They didn’t fie him, they reassigned him – and it was not “For Cause”. They closed the investigation because they were sued and had to make a choice – fight, or give up. Because they had nothing on him, they chose to give up. I hope he continues his lawsuit and takes Mizzou or every dollar he can

Ol' Longhorn
Reply to  Dawg
3 years ago

“exercised its right in Rhodenbaugh’s contract to terminate his employment.” Sounds like being fired to me. They could have simply said that his contract was not renewed, but they chose the word “terminate.” Usually, terminating based on a provision in a contract is “for cause.” It’s also clear he didn’t resign. Maybe he didn’t resign simply to make a potential lawsuit (wrongful termination) stick, but they didn’t just reassign him, they terminated him according to the U’s press release.

CMML
Reply to  Ol' Longhorn
3 years ago

If you go back to the original press release re: the naming of Grevers as head coach they clearly state Greg was reassigned, not released. They never referenced termination until they were threatened with a law suit. Perhaps there was a clause in his contract that stated he could be fired if he sued the university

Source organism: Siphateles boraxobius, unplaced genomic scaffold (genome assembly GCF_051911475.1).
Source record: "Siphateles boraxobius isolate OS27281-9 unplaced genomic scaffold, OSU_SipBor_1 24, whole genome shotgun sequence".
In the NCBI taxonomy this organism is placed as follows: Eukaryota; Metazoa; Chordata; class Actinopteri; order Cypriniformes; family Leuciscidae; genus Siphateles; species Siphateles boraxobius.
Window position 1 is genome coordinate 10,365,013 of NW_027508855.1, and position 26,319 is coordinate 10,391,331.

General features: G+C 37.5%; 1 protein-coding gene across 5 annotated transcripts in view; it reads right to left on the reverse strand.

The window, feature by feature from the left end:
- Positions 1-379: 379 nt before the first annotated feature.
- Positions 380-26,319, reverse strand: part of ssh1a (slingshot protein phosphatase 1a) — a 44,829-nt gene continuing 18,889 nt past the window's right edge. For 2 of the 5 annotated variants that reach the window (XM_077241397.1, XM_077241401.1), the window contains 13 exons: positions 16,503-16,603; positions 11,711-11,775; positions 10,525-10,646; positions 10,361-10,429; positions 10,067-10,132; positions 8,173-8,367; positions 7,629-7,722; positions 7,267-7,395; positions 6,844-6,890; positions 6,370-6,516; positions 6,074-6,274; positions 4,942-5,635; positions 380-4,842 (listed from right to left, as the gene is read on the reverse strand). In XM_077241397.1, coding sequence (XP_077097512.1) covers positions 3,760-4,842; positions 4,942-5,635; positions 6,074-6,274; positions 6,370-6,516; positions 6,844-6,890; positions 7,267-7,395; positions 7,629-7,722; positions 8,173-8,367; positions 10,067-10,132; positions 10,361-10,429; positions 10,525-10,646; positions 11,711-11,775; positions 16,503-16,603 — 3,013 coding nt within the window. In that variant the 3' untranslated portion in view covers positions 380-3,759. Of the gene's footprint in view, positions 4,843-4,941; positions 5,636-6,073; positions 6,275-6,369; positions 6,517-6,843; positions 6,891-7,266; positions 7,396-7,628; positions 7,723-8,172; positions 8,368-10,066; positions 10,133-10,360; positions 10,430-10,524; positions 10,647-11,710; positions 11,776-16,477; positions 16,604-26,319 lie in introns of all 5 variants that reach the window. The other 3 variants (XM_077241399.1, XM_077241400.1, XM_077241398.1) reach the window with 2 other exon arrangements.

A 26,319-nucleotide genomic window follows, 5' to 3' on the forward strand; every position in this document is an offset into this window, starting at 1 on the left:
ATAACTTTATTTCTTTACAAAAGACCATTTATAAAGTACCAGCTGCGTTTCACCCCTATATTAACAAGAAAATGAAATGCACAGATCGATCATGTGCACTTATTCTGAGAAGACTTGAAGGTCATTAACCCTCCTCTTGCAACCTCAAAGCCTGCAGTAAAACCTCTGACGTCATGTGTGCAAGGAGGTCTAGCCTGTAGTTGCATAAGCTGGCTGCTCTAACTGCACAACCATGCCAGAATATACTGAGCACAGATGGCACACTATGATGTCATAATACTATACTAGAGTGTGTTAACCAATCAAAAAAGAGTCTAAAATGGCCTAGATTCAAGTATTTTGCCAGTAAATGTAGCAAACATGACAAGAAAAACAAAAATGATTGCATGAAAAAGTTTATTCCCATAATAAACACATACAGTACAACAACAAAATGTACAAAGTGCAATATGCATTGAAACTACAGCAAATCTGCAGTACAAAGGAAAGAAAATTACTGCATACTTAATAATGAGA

Kurt W
3 years ago

Good for Greg. Hoping he lands exactly where he wants and continues his success.

Marge
3 years ago

Why would anyone work for Missouri after this?

Aquaman
Reply to  Marge
3 years ago

I don’t think Mizzou had a choice. If they don’t pursue this diligently they will face legal action from the complaintant or face action from the DOE. That’s one of the reason these things drag out so long. The schools have to spend an inordinate amount of effort to cover themselves. It’s not Mizzou- it’s every university

Miz Swims
Reply to  Aquaman
3 years ago

Why would anybody want to swim for Rhody after this. I hope the allegations come to light and the women come forward with their stories so people can stop assuming that Rhody did no wrong.

Truther
Reply to  Miz Swims
3 years ago

There’s a whole pool full of them in Columbia right now. They’d love to have their coach back on deck.

MIZ-ZOU-MESS
Reply to  Marge
3 years ago

Recent recap. 4 of 63 swimmers filed with Title 9 office. 10 months 1300 pages of transcripts cost in man hours has to be 1/2 million. This for a team that saw it’s budget cut so they could not travel to regular away meets. Football team plans strike/boycott of televised game, cheating scandal and bowl ban. The Title 9 office has become a revolving door. Third athletic director in less than six years and on and on. The files in Birmingham, AL SEC offices are filling up. Missouri is fast becoming a large brown patch in an otherwise lush green landscape that is the SEC. Maybe Tulane, Baylor, Oklahoma State, Ga. Tech or another regional college would be a better… Read more »